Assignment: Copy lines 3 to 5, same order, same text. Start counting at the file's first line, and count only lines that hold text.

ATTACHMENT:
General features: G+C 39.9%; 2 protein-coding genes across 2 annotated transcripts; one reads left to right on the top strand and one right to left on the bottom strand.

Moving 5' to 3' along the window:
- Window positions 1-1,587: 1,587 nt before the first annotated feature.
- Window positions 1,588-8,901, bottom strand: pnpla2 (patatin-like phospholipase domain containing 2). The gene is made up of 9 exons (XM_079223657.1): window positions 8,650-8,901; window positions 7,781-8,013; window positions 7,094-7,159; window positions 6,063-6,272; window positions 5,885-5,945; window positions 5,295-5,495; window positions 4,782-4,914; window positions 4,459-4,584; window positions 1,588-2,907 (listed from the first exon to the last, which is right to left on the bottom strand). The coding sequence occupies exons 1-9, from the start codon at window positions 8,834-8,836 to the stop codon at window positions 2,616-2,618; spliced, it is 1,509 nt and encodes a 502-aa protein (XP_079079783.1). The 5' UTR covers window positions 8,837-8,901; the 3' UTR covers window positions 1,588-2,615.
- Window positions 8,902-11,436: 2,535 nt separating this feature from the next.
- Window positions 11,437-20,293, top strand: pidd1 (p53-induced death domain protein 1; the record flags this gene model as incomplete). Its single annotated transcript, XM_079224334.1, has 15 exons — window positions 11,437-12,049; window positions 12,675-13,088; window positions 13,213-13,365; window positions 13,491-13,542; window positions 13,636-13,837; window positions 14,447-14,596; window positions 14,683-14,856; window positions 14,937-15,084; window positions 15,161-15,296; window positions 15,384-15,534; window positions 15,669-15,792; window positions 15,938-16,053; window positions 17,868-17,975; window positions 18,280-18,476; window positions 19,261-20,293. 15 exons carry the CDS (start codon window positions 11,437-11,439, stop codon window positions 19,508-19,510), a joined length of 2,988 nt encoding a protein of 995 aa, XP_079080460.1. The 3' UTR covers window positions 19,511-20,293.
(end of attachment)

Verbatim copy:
- Window positions 1-1,587: 1,587 nt before the first annotated feature.
- Window positions 1,588-8,901, bottom strand: pnpla2 (patatin-like phospholipase domain containing 2). The gene is made up of 9 exons (XM_079223657.1): window positions 8,650-8,901; window positions 7,781-8,013; window positions 7,094-7,159; window positions 6,063-6,272; window positions 5,885-5,945; window positions 5,295-5,495; window positions 4,782-4,914; window positions 4,459-4,584; window positions 1,588-2,907 (listed from the first exon to the last, which is right to left on the bottom strand). The coding sequence occupies exons 1-9, from the start codon at window positions 8,834-8,836 to the stop codon at window positions 2,616-2,618; spliced, it is 1,509 nt and encodes a 502-aa protein (XP_079079783.1). The 5' UTR covers window positions 8,837-8,901; the 3' UTR covers window positions 1,588-2,615.
- Window positions 8,902-11,436: 2,535 nt separating this feature from the next.